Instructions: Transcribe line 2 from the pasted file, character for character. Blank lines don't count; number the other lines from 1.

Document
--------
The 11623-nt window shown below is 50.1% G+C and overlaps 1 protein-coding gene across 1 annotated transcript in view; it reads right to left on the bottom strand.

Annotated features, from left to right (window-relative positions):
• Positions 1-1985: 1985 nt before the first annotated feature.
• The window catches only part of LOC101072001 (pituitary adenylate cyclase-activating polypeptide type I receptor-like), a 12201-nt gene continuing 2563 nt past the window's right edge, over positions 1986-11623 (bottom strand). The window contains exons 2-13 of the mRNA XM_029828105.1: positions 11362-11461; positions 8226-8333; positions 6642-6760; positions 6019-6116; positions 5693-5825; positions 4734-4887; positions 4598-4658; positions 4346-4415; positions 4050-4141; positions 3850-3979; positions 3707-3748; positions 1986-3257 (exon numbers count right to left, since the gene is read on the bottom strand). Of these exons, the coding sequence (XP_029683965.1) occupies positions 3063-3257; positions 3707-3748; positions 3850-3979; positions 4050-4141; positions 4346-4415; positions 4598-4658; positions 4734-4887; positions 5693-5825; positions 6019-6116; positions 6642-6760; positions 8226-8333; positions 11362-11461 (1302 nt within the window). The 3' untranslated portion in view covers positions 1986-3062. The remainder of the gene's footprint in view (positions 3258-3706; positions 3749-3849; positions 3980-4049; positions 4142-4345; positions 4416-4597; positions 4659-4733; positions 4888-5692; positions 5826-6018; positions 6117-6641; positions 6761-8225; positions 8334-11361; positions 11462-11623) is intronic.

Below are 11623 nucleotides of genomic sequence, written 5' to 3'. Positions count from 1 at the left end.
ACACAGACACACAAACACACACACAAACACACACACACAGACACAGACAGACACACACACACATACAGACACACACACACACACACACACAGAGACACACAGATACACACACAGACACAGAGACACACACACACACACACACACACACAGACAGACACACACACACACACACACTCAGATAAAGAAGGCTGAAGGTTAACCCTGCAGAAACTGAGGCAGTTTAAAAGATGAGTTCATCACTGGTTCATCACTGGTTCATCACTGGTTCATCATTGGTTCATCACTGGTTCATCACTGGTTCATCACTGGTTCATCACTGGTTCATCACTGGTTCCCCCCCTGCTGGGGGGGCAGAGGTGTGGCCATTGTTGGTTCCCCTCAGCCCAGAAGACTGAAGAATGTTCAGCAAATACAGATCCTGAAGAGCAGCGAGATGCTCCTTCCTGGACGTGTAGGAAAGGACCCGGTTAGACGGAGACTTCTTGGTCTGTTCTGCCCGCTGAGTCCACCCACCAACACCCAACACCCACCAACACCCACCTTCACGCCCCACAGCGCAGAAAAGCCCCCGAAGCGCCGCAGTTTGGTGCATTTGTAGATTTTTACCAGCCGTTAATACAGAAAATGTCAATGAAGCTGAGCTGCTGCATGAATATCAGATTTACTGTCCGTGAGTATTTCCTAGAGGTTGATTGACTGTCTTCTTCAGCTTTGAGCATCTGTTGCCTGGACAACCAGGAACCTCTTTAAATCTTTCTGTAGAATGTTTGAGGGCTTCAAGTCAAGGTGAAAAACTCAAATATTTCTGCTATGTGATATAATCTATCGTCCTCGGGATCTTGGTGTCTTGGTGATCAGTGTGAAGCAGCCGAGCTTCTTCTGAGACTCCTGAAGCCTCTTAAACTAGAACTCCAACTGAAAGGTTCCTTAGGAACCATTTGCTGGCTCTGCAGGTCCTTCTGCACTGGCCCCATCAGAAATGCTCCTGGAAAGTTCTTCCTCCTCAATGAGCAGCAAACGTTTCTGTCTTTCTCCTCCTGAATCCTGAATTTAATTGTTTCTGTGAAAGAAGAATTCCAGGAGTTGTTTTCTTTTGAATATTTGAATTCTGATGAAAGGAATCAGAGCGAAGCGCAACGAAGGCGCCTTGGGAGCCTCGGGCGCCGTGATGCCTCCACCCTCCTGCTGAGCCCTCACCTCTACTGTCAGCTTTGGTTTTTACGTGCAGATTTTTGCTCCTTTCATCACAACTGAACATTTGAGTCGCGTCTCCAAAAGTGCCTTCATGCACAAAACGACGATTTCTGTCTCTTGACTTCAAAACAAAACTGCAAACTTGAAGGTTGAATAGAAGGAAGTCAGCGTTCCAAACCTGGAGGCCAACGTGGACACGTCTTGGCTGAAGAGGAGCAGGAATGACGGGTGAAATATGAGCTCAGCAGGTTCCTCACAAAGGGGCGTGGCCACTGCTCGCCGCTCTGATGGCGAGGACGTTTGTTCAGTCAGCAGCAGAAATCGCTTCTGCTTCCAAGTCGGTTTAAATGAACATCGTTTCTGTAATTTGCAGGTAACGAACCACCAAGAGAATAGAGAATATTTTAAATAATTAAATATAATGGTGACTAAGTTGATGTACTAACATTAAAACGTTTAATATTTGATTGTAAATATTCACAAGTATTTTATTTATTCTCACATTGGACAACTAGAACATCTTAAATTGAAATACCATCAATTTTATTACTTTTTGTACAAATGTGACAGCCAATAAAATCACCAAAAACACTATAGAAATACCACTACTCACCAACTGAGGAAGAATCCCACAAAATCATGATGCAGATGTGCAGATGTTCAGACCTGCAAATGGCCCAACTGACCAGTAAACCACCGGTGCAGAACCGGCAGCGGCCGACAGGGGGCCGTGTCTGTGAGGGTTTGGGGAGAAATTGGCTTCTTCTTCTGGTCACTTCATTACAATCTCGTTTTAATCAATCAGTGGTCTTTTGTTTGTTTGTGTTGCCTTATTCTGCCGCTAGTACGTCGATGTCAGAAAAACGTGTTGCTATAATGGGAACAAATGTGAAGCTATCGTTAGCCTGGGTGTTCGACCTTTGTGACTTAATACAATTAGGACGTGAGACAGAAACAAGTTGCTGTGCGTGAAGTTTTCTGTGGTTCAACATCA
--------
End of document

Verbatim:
Annotated features, from left to right (window-relative positions):